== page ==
Computer giant Dell has formally completed its multi-billion dollar takeover of cloud computing and IT security group EMC, positioning the company to use its size to invest in new areas and fend off competition from the cloud and other rivals.
The combination of the two companies creates a $74bn business that serves 98% of Fortune-500 companies. It also takes EMC out of the glare of the public markets as the company is privately controlled.
The tie-up, seen as the largest technology deal in history and valued at about $67bn when it was first announced almost a year ago, brings together the leading provider of key storage products and one of the top makers of servers and personal computers as both companies grapple with rising interest in cloud-based services from rivals such as Amazon, Microsoft, and Google.
Dell plans to invest $4.5bn a year in R&D going forward after cumulative investments of more than $12.7bn over the past three years, the company says.
“We’ve got the ability to innovate at scale and invest — not for next quarter, but we have the agility and speed of a start-up, but the scale and reach of the largest company in the industry,” Dell’s chairman and chief executive Michael Dell said.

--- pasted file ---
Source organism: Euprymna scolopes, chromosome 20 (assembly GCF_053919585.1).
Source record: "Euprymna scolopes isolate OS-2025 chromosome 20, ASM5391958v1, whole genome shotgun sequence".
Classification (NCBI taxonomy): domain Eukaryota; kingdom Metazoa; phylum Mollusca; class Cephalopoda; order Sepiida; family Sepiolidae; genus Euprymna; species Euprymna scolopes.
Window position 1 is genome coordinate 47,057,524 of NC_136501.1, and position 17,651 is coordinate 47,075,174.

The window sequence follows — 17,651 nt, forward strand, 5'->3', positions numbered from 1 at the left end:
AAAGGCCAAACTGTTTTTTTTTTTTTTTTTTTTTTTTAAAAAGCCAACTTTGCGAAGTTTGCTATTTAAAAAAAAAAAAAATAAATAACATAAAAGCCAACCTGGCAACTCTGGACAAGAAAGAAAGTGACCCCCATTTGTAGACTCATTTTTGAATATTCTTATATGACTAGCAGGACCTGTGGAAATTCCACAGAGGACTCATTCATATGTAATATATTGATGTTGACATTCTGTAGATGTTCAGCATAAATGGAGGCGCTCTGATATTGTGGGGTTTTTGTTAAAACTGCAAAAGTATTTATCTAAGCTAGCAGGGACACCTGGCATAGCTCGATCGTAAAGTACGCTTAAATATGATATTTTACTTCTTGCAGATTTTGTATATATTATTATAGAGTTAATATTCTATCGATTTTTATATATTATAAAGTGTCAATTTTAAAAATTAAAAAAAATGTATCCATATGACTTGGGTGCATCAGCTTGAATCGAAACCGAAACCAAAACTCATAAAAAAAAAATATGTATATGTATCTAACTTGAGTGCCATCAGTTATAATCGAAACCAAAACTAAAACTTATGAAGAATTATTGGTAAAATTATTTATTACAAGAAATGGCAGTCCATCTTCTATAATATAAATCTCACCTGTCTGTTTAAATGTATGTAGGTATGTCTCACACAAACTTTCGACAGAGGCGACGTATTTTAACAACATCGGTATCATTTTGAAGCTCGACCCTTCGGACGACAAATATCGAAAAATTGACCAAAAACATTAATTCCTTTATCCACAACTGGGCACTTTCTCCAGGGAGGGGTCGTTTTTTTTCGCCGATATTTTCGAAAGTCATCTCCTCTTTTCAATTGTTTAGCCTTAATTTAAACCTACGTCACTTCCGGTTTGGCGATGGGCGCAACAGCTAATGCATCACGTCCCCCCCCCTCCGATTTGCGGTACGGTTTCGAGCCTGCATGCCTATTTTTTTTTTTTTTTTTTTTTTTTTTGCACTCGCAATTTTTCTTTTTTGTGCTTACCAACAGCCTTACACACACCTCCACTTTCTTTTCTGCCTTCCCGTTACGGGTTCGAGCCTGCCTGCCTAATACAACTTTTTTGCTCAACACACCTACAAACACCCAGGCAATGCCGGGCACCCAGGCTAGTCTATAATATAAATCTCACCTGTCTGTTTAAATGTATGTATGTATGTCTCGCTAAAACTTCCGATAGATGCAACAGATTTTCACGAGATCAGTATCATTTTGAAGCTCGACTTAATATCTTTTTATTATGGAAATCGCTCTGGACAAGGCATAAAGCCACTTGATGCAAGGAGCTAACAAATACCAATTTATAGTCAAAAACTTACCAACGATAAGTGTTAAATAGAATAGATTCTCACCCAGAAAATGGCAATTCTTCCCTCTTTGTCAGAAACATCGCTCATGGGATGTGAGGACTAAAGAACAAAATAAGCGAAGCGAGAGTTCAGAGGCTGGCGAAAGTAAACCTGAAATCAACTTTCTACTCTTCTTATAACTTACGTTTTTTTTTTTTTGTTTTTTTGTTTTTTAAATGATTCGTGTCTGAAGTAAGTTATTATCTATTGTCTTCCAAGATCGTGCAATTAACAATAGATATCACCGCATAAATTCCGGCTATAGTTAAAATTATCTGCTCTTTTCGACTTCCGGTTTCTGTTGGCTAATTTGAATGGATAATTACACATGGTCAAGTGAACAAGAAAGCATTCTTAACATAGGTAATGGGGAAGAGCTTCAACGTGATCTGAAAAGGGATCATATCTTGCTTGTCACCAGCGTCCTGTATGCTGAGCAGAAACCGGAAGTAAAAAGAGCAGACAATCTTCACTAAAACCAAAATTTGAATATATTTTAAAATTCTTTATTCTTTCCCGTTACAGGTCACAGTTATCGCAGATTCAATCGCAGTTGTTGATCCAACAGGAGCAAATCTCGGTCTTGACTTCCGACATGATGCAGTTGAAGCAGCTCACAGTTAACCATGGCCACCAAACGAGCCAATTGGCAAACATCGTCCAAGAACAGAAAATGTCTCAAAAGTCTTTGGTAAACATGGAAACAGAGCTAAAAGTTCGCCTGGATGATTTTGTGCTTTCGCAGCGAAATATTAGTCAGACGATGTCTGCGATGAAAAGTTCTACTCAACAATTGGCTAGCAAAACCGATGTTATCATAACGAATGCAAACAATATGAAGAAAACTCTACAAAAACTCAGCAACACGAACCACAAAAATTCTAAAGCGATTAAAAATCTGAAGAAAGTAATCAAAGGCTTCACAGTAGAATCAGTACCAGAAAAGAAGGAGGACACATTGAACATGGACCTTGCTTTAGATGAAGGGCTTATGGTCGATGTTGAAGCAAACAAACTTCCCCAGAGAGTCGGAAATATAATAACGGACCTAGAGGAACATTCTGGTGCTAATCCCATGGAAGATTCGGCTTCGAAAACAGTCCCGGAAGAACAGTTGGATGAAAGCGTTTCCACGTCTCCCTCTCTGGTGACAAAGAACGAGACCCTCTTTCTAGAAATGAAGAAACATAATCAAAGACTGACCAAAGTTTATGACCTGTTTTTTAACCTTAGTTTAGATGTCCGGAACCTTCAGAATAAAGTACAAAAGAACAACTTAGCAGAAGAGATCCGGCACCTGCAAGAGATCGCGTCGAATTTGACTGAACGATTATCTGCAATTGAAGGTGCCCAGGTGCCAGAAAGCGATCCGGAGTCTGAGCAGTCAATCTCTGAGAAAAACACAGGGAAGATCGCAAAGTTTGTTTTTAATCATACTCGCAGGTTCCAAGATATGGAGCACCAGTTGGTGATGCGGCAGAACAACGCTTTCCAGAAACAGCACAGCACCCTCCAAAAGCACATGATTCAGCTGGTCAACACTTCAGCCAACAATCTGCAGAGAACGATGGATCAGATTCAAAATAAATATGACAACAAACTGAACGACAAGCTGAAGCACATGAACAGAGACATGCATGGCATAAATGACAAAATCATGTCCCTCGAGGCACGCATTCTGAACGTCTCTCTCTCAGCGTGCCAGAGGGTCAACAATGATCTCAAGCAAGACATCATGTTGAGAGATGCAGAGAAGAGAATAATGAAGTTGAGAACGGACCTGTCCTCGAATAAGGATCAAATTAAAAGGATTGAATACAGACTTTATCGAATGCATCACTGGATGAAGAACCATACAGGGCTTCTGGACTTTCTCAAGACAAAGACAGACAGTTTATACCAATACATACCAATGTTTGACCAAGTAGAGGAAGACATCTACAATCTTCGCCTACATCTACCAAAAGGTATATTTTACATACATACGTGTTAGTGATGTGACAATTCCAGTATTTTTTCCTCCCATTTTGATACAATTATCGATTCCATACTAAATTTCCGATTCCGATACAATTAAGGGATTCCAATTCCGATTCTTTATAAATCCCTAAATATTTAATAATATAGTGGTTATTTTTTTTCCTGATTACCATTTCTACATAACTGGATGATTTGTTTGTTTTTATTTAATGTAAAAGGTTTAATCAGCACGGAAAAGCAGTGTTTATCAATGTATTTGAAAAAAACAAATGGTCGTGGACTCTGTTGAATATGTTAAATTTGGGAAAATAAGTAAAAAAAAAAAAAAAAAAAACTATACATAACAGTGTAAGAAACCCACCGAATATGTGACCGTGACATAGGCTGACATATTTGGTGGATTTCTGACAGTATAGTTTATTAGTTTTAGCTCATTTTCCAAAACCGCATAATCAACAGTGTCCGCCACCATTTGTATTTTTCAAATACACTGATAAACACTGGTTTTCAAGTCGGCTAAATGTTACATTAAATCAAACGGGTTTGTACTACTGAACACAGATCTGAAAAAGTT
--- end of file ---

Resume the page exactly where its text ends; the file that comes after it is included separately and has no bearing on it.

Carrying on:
“Being private gives us an ability to focus on our customers like no other competitor can.”
Dell plans to invest in areas including products linked to the Internet of Things — or the effort to connect various devices, from cars to refrigerators.
“As you have this instrumentation and making everything intelligent — that’s a huge opportunity,” Mr Dell said.
“The PC and smartphone revolutions have reduced the cost of microelectronics to the point where these small computers, effectively, can be embedded in anything.”
The new company has 140,000 employees. While Mr Dell didn’t deny there could be job cuts, he said the tie-up was more about revenue growth.
“We have more, what I would call, revenue synergies than cost synergies because of the complementary nature of the businesses; we’re not putting together businesses that are the same — and taking costs out,” he said, declining to give any estimate for lay-offs.
“There are some overlapping functions and that sort of thing — that’s not the primary feature of this, but there is some of that.”
© Irish Examiner Ltd. All rights reserved